For 16 harrowing months at the height of the Covid pandemic, Dr. Morgaine Gaye lost her sense of taste and smell.
The experience, she said, “was mind-blowing.” Turns out, you talk an awful lot about flavor and scent when you lose two invaluable senses.
Gaye, a British food futurologist, had already been attuned to food trends and the pandemic only heightened her professional interests. She made that clear with several insightful observations Monday, July 24, during a webinar titled Future Trends in Taste and Scent, hosted by the World Taste & Smell Association.
“Everybody now wants experience,” Gaye said. “I think that’s the thing that people desperately wanted in 2020 and 2021. Stuff wasn’t going to make anybody happy; [having] the biggest house in the world was pointless. It was about the experience.
“There’s also a longing for the past – a longing for a nostalgic time,” she added. “We’re in this period of nostalgia, also longing for a better future.”
During Monday’s spirited discussion, Gaye and other experts highlighted global consumer trends destined to make a major impact. Here’s what they expect in the years ahead:
A Focus on Well-being
While the webinar panel touched on several global movements – like increasing globalization and standardization of products, and the evolution of vertical farming – perhaps no trend was discussed more than the renewed focus placed on health and well-being.
“These days, we’ve got much more understanding of the health issues associated with what we’re eating – a great demand for control of things like sugar in products, or fat,” said Steven Pearce, a venerable developer of flavors and fragrances. There’s also “a greater understanding of how that can affect someone’s well-being.”
Mental health is a major issue right now, said futurologist Olivia Jezler. She feels companies like food and beverage manufacturers will need to be respectful of their customers’ well-being when creating products for and into the 2030s and beyond.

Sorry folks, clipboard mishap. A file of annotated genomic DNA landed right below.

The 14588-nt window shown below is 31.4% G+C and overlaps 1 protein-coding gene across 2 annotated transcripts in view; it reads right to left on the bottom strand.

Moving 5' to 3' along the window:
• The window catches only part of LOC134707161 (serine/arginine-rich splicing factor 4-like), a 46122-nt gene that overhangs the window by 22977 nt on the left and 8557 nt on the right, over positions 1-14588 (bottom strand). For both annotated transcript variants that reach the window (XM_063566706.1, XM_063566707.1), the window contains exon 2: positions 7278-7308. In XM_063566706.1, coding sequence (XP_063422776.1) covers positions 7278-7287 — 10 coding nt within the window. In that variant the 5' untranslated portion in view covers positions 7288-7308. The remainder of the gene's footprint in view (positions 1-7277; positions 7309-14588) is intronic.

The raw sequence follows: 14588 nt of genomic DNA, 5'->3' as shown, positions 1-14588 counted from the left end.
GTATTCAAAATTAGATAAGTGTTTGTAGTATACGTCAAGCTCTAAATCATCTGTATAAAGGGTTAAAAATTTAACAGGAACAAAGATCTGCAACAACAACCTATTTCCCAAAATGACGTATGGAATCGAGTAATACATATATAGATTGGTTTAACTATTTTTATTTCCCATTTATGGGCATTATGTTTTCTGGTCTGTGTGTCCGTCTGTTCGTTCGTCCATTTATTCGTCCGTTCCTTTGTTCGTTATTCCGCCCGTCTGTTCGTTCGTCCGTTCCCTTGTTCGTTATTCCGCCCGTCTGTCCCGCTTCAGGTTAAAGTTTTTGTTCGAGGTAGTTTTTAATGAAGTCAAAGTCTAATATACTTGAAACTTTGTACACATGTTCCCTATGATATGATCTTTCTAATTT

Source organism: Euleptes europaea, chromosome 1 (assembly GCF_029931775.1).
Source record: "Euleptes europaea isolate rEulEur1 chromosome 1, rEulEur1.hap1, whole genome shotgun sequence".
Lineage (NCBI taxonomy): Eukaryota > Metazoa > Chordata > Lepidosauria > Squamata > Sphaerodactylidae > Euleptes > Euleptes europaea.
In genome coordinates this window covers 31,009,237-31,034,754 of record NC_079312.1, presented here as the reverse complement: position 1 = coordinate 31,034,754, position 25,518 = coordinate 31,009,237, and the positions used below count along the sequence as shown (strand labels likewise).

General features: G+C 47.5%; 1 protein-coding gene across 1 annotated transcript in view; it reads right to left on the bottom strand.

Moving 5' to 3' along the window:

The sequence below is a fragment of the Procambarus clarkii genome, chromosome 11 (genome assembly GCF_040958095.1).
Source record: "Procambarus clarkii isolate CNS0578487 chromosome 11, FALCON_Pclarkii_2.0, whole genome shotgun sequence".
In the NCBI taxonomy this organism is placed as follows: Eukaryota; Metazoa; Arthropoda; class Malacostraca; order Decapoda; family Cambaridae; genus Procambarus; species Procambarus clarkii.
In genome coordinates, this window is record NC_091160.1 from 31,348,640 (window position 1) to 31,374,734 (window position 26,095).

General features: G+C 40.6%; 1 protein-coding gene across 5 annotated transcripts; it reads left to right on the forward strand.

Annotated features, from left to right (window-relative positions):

“Right now,” Jezler said, “it’s a real mental health crisis. I think this is going to continue.
“The amount of anxiety and depression after the pandemic has been tremendous. So, I see that as a huge driver for fragrance and flavor – using fragrances and flavor for comfort.”
Bitter is Better
Gaye has also noticed increased interest in bitter flavors, especially from young adults like millennials. That’s why you’ll notice the occasional chocolate bar featuring healthier-for-you ingredients, like kale, at retailers.
“This has been happening for a couple years,” Gaye said of the trend. “It’s the bitter flavors. … Because, over the years, all brands have had to lower their sugar content in processed foods.”
Scientists have begun making protein, in essence, out of thin air. The creation of “air protein” is a process similar to yogurt or cheese fermentation, with the key difference being that carbon dioxide, nitrogen, and oxygen are whisked through large fermentation tanks and the culture produces proteins within hours, as noted in a recent CNN article.
Using air to reformulate products has sparked significant intrigue from scientists.
Such methods “enable us to change (a product’s) texture by puffing avocados up,” Gaye noted, citing an example. “Now, they’re crunchy, delicious. But it also enables producers to use less product and less ingredients.”
The Food Institute Podcast
Can direct-to-consumer brands succeed in the food industry? Dr. James Richardson, owner of Premium Growth Solutions and author of Ramping Your Brand, returns to The Food Institute Podcast to talk through the challenges facing most food brands in the DTC space, and how an omnichannel approach may be the best way to ensure your food brand can grow successfully.